The Foreshore Freeways have been controversial from the outset. In the early 1970s the National Monuments Council unleashed an attack on the City of Cape Town for ‘indiscriminate development’. Fury focused on the potential impact of the planned Buitengracht Freeway section of the scheme.
Consultants warned that public opposition could stop the Buitengracht Freeway section and advised that the road be depressed, in order to alleviate the visual intrusion from the scheme. The costs, though, did not impress the Council Executive Committee, nor did the prospect of a ‘canyon’ through this part of Cape Town. Three years later the Buitengracht Freeway issue was still unresolved, and was deliberated by a new inter-disciplinary Environmental Advisory Board, who rejected both the elevated and depressed schemes and instead proposed a ground level alternative. A year later the matter was still unresolved, and residents in De Waterkant also weighed in with opposition, claiming that ‘a huge elevated freeway’ would be a tragedy for the townscape of old Cape Town. A new Committee of the Institute of Architects was formed, called ‘Urban Vigilance’, who countered the engineering consultants’ sketches in circulation with their own.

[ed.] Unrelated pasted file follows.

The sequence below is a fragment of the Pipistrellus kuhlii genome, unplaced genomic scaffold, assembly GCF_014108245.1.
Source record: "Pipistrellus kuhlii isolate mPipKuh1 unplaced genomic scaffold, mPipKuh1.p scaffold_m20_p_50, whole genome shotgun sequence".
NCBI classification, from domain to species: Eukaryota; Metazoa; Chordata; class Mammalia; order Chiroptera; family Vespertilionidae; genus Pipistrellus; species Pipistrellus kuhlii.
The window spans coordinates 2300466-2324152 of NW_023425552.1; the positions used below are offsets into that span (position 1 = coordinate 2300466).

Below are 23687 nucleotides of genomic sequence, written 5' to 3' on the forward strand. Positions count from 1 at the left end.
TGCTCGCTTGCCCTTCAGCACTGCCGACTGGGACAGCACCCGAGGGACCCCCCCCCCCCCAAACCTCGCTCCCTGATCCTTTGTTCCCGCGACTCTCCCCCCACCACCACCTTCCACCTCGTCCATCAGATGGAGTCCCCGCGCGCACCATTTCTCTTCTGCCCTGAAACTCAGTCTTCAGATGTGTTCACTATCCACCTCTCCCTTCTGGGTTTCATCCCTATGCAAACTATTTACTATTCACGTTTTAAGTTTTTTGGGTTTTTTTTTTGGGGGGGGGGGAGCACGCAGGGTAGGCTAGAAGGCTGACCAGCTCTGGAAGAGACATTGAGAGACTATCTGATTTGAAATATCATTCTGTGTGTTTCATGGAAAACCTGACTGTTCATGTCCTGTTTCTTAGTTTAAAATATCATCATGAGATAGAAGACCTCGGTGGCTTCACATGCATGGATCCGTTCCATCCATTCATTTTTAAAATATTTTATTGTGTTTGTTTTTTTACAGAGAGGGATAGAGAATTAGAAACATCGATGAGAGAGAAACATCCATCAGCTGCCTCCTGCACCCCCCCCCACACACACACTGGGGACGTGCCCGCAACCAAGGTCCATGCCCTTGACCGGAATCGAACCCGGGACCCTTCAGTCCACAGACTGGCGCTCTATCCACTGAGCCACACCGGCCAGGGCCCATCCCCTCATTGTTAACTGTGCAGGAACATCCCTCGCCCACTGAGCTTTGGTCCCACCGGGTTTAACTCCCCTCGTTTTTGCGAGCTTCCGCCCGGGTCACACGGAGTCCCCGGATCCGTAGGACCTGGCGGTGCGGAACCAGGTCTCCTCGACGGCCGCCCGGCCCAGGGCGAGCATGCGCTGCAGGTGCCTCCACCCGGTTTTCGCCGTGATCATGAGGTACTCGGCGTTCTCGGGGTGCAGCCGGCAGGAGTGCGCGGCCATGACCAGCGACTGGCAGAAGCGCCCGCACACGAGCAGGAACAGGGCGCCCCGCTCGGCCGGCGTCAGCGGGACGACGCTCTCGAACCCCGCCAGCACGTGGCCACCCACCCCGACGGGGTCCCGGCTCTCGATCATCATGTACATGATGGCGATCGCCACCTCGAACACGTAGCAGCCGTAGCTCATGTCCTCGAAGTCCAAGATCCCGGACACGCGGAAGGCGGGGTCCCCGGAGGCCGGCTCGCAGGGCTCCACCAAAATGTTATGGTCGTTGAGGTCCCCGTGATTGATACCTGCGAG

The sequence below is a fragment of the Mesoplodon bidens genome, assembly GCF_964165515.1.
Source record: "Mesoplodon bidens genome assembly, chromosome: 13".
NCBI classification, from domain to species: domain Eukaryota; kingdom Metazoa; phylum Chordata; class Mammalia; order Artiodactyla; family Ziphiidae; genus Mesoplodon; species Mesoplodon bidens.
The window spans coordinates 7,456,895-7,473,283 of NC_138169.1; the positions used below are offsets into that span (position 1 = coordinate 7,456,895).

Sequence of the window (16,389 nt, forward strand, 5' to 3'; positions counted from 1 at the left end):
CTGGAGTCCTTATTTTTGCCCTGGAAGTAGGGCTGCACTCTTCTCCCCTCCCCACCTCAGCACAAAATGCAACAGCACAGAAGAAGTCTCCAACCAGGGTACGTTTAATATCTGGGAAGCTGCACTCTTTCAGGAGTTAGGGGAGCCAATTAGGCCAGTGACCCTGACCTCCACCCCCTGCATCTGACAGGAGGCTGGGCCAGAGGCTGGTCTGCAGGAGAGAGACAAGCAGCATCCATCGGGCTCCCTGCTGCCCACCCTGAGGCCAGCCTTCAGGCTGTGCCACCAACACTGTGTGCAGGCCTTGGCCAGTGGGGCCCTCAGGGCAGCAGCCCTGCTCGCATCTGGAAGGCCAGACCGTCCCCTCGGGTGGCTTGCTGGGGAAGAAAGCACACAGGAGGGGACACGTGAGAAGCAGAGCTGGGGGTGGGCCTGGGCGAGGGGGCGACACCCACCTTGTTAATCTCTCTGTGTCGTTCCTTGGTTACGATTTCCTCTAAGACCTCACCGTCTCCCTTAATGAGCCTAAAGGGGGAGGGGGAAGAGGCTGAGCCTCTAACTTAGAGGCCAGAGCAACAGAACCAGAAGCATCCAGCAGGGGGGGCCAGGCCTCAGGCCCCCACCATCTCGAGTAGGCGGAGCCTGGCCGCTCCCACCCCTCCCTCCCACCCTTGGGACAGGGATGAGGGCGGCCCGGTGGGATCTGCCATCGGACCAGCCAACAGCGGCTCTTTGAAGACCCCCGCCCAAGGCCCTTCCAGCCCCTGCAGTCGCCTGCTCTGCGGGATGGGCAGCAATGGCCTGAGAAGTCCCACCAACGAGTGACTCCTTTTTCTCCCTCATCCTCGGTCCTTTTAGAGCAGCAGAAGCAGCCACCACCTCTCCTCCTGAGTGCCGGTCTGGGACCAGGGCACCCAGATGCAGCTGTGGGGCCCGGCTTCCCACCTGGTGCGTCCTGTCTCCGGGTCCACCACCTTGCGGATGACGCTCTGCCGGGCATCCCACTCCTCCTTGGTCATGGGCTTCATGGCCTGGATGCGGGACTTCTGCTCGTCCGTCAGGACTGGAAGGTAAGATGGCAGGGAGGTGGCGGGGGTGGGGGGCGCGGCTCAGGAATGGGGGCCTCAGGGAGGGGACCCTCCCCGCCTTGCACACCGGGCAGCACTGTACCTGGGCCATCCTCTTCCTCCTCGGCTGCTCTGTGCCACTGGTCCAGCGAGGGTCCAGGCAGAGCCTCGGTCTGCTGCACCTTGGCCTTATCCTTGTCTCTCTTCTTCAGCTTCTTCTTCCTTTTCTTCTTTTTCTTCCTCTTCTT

Street level views are so important for engaging with people and enrolling them into future visions.